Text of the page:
Part of his program of research is to convince people that they should stop distinguishing cultural and biological evolution as separate and we need to think of it all as biological evolution. He has begun to pursue the idea that he calls the cultural brain hypothesis -- that the real driver in the expansion of human brains was a growing cumulative body of cultural information.
An example he gives is of fire and cooking. This is what he says:
Fire and cooking have been important selection pressures, but what often gets overlooked in understanding fire and cooking is that they're culturally transmitted -- we're terrible at making fires actually. We have no innate fire-making ability.Fascinating, slowly but surely, we are making better sense of how we evolved to be what we are today. I'd love to come back in 100,000 years time and see how evolution has further shaped us - of course if the human race has not long become extinct!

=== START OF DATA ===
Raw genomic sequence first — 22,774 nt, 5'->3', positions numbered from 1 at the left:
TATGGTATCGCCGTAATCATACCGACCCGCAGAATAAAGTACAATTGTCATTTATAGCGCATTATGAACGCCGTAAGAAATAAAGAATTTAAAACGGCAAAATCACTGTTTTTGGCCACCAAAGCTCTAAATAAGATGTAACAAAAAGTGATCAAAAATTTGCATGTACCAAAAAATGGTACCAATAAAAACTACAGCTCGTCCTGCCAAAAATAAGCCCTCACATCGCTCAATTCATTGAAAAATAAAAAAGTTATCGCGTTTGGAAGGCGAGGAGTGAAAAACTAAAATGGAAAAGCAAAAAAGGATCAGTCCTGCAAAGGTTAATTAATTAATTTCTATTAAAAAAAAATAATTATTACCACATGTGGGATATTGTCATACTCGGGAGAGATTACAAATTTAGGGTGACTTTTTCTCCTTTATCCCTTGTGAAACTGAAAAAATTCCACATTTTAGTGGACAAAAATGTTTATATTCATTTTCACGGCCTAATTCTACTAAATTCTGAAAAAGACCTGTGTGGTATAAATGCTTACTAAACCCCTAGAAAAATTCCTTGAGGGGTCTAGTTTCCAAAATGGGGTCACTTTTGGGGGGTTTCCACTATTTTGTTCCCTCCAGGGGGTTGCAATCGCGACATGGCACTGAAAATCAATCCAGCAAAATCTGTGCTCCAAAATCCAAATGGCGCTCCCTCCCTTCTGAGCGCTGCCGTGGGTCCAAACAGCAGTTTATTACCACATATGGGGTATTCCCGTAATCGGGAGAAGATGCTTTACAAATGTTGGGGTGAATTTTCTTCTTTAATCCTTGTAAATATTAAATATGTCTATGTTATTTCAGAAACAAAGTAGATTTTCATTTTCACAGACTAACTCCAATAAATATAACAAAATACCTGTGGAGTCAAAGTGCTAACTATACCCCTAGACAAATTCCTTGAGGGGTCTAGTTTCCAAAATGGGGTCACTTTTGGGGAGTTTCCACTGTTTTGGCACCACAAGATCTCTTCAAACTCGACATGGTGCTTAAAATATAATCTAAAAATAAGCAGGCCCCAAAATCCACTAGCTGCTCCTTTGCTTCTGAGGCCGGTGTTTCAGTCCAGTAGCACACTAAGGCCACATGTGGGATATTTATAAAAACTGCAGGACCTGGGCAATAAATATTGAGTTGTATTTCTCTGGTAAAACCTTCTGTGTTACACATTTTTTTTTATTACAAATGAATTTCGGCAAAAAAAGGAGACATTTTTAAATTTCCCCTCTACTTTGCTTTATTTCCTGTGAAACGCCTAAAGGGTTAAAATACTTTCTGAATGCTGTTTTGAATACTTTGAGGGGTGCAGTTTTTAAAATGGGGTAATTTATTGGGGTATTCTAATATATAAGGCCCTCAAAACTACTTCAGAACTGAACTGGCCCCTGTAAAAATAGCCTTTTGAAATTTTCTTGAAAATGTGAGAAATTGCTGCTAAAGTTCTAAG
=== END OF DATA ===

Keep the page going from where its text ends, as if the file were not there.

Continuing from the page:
But once you got this idea for cooking and making fires to be culturally transmitted, then it created a whole new selection pressure that made our stomachs smaller, our teeth smaller, our gapes or holdings of our mouth smaller, it altered the length of our intestines. It had a whole bunch of downstream effects.